A human tragedy struck the war-ravaged country when an Afghan national team footballer, Zaki Anwari, died in a fall from a US plane at Kabul airport on Monday, the Afghan news agency Ariana said on Thursday.
Crowds of people seeking to flee Afghanistan have thronged the airport since Taliban insurgents swept to power on Sunday, many seen trying to board a moving plane.
Ariana said the Afghan footballer fell from a USAF Boeing C-17 and that the death had been confirmed by the General Directorate for Sport.
The United States said today its troop strength on the ground at the Kabul airport stands at more than 5,200, adding that the city’s Hamid Karzai International Airport remains “secure and open for flight operations.” The remarks were made by US Army Major General William “Hank” Taylor, the deputy director of the Joints Chiefs of Staff, in a press conference at the Pentagon.
“The US footprint at the Kabul airport is now over 5,200 troops on the ground. Kabul Airport remains secure and open for flight operations. Since the start of evacuation operations on August 14, we have evacuated approximately 7,000 total evacuees,” Major General Taylor said at the press briefing.
“However, if we go back to when the Department of Defense began to support the State Department with the movement of the Special Immigrant Visas at the end of July, the cumulative number of people moved out of Afghanistan is 12,000,” he said.
When questioned on the number of evacuation flights from all countries out of the airport in the Afghan capital, the officer said that while he did not have the numbers, flight operations were being coordinated by the US Central Command (Centcom).
Meanwhile, at the Pakistani-Afghan border, the tricolour flag of the Republic of Afghanistan has been replaced with the white flag of the Islamic Emirates of Afghanistan, and in place of Afghan border security forces now stand gun-holding bearded Taliban militants. They are now in control of Torkham, the busiest crossing with Pakistan.
A few days ago, hundreds of panicked Afghan civilians gathered here for days, desperate for a way out. Then what seemed inevitable happened: outnumbered Afghan police forces surrendered to the Taliban.
Just a few metres away from the border, Ahsan Khan, 56, was busy taking out his luggage from a taxi. He was off to the Afghan city of Jalalabad. “I have been travelling from this border since I was in school. There was a time when my father would take us directly to Jalalabad without any checks,” Khan says.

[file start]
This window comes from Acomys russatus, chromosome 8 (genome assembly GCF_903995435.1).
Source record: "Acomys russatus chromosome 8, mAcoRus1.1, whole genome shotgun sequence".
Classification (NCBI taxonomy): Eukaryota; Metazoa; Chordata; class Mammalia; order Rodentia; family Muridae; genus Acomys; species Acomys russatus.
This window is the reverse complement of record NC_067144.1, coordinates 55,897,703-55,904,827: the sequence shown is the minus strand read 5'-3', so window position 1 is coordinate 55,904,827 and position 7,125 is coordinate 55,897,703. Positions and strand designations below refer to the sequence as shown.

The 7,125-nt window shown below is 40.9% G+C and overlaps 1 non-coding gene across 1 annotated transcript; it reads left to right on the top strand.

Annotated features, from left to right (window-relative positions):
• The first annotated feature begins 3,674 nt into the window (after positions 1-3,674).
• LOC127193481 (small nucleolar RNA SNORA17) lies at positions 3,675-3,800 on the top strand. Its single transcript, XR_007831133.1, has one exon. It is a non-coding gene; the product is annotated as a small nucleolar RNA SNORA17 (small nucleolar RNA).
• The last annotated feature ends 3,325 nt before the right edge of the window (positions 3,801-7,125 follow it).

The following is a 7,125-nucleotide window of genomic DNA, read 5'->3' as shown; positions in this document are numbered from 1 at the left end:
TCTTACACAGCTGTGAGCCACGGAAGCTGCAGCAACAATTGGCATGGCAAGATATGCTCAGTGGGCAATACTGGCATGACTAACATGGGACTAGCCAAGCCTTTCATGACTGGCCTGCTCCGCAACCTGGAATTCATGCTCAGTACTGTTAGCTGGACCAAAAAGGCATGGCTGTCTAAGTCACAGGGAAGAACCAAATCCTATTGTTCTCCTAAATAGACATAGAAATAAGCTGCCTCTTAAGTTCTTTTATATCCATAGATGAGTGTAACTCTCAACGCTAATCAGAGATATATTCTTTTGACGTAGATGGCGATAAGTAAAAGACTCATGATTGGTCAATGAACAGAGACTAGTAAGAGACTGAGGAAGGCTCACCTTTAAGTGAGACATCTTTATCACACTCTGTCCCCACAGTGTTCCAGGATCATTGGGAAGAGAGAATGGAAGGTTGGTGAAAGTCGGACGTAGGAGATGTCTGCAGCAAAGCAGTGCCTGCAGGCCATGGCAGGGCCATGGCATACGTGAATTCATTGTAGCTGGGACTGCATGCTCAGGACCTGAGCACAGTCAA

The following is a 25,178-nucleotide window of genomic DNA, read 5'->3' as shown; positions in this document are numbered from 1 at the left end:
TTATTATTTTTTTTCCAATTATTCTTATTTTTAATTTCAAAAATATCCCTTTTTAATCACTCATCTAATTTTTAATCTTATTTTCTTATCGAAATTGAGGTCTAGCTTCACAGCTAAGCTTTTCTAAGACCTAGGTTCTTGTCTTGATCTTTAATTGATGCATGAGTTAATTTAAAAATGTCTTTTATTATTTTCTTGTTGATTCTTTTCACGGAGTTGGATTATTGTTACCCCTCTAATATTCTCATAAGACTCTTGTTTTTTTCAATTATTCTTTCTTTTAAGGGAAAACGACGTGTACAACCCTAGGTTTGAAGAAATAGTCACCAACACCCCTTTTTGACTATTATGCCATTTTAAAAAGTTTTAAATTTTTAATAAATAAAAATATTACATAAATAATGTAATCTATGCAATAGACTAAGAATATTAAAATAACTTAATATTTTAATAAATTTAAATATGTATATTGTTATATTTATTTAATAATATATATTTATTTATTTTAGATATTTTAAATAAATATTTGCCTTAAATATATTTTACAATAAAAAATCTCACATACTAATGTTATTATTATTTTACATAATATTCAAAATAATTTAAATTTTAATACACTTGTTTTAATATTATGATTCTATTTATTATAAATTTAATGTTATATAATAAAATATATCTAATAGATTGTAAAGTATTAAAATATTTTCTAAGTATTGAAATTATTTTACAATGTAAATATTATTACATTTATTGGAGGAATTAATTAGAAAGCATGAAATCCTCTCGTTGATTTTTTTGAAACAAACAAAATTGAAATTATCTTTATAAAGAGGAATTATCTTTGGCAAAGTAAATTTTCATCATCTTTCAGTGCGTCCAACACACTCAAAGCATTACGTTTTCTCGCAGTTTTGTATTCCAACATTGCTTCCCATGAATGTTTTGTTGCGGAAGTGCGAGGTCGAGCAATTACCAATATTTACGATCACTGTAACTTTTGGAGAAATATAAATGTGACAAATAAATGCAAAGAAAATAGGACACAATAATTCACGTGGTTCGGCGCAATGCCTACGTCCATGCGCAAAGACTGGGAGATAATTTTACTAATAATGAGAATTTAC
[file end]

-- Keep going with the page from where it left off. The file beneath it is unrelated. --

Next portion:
Owaid Ali owns a small food stall. He says he hasn’t seen any Afghan refugees in the market since the Taliban took over the border. “A few days ago when the Taliban were rapidly taking control of cities, Afghans who came here told me how worried they are at the prospect of living under Taliban rule. But I don’t know how will they escape that life now,” Mr Ali says.
Almost three million Afghan refugees, half of them unregistered, have been living in Pakistan for decades.
The United Nations Security Council cannot afford to be complacent about the activities of terror groups active in Afghanistan, including Lashkar-e-Taiba (LeT), Jaish-e-Mohammed (JeM) and Haqqani Network, external affairs minister S Jaishankar said today. Jaishankar made the remarks while chairing a UN Security Council briefing on the theme, “Threats to international peace and security caused by terrorist acts”, against the backdrop of the Taliban takeover of Afghanistan over the weekend. India holds the rotating presidency of the UN’s top body for August.
The Indian foreign minister reiterated an eight-point action plan to counter terrorism that he first proposed while addressing the Security Council in January. The plan envisages greater political will to tackle terrorism, getting rid of double standards on terrorism, not placing blocks and holds on requests for sanctioning terrorist individuals and groups without reason, and backing and strengthening the Financial Action Task Force (FATF).
Turning to terrorist threats in India’s immediate neighbourhood, Jaishankar said the Islamic State-Khorasan has “become more energetic and is constantly seeking to expand its footprint”.